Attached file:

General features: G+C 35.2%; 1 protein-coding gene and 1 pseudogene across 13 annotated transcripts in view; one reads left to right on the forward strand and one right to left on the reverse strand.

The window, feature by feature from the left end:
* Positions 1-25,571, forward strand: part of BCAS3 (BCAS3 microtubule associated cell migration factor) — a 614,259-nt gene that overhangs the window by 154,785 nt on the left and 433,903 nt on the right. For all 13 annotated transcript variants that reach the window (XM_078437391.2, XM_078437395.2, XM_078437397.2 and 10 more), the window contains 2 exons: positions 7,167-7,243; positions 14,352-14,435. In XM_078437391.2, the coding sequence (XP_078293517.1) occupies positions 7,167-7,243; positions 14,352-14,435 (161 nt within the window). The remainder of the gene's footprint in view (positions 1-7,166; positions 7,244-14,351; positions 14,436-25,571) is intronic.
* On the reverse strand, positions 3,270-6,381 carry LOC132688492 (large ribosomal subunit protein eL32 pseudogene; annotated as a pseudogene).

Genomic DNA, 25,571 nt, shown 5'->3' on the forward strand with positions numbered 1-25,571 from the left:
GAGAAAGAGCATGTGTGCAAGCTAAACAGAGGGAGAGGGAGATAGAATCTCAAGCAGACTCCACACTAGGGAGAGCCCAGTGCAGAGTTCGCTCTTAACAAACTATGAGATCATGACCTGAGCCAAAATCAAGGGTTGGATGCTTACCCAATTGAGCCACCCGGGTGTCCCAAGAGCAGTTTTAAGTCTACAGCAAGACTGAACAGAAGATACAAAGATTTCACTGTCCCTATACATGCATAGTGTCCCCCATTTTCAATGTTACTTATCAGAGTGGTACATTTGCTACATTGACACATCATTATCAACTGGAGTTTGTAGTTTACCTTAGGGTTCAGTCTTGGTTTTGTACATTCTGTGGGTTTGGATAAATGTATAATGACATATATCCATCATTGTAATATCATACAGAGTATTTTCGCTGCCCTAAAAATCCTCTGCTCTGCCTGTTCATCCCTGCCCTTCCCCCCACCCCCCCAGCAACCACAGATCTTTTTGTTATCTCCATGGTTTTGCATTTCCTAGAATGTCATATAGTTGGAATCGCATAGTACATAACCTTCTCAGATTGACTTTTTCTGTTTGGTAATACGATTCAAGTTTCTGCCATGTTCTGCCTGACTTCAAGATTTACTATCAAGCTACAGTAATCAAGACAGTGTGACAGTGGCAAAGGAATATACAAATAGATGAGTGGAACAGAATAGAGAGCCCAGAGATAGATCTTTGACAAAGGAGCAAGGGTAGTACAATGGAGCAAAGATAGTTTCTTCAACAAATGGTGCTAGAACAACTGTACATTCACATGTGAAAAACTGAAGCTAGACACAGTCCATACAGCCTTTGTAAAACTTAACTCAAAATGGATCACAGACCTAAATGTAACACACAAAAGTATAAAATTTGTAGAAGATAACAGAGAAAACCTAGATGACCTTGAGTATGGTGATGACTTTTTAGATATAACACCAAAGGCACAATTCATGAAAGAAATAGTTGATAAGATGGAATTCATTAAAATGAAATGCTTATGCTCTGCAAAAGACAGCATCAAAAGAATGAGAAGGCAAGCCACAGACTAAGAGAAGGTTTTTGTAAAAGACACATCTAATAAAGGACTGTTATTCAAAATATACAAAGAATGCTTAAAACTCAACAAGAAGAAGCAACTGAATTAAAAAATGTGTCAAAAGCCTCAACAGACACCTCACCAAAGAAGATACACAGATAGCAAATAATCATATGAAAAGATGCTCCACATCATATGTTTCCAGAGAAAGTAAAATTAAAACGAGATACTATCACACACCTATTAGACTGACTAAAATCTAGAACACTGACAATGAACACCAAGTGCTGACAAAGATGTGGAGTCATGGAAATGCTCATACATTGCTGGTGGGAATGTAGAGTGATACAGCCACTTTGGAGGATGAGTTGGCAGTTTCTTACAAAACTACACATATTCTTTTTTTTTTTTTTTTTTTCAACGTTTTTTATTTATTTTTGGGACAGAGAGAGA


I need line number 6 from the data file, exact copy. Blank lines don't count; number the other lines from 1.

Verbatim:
GAGAAAGAGCATGTGTGCAAGCTAAACAGAGGGAGAGGGAGATAGAATCTCAAGCAGACTCCACACTAGGGAGAGCCCAGTGCAGAGTTCGCTCTTAACAAACTATGAGATCATGACCTGAGCCAAAATCAAGGGTTGGATGCTTACCCAATTGAGCCACCCGGGTGTCCCAAGAGCAGTTTTAAGTCTACAGCAAGACTGAACAGAAGATACAAAGATTTCACTGTCCCTATACATGCATAGTGTCCCCCATTTTCAATGTTACTTATCAGAGTGGTACATTTGCTACATTGACACATCATTATCAACTGGAGTTTGTAGTTTACCTTAGGGTTCAGTCTTGGTTTTGTACATTCTGTGGGTTTGGATAAATGTATAATGACATATATCCATCATTGTAATATCATACAGAGTATTTTCGCTGCCCTAAAAATCCTCTGCTCTGCCTGTTCATCCCTGCCCTTCCCCCCACCCCCCCAGCAACCACAGATCTTTTTGTTATCTCCATGGTTTTGCATTTCCTAGAATGTCATATAGTTGGAATCGCATAGTACATAACCTTCTCAGATTGACTTTTTCTGTTTGGTAATACGATTCAAGTTTCTGCCATGTTCTGCCTGACTTCAAGATTTACTATCAAGCTACAGTAATCAAGACAGTGTGACAGTGGCAAAGGAATATACAAATAGATGAGTGGAACAGAATAGAGAGCCCAGAGATAGATCTTTGACAAAGGAGCAAGGGTAGTACAATGGAGCAAAGATAGTTTCTTCAACAAATGGTGCTAGAACAACTGTACATTCACATGTGAAAAACTGAAGCTAGACACAGTCCATACAGCCTTTGTAAAACTTAACTCAAAATGGATCACAGACCTAAATGTAACACACAAAAGTATAAAATTTGTAGAAGATAACAGAGAAAACCTAGATGACCTTGAGTATGGTGATGACTTTTTAGATATAACACCAAAGGCACAATTCATGAAAGAAATAGTTGATAAGATGGAATTCATTAAAATGAAATGCTTATGCTCTGCAAAAGACAGCATCAAAAGAATGAGAAGGCAAGCCACAGACTAAGAGAAGGTTTTTGTAAAAGACACATCTAATAAAGGACTGTTATTCAAAATATACAAAGAATGCTTAAAACTCAACAAGAAGAAGCAACTGAATTAAAAAATGTGTCAAAAGCCTCAACAGACACCTCACCAAAGAAGATACACAGATAGCAAATAATCATATGAAAAGATGCTCCACATCATATGTTTCCAGAGAAAGTAAAATTAAAACGAGATACTATCACACACCTATTAGACTGACTAAAATCTAGAACACTGACAATGAACACCAAGTGCTGACAAAGATGTGGAGTCATGGAAATGCTCATACATTGCTGGTGGGAATGTAGAGTGATACAGCCACTTTGGAGGATGAGTTGGCAGTTTCTTACAAAACTACACATATTCTTTTTTTTTTTTTTTTTTTCAACGTTTTTTATTTATTTTTGGGACAGAGAGAGA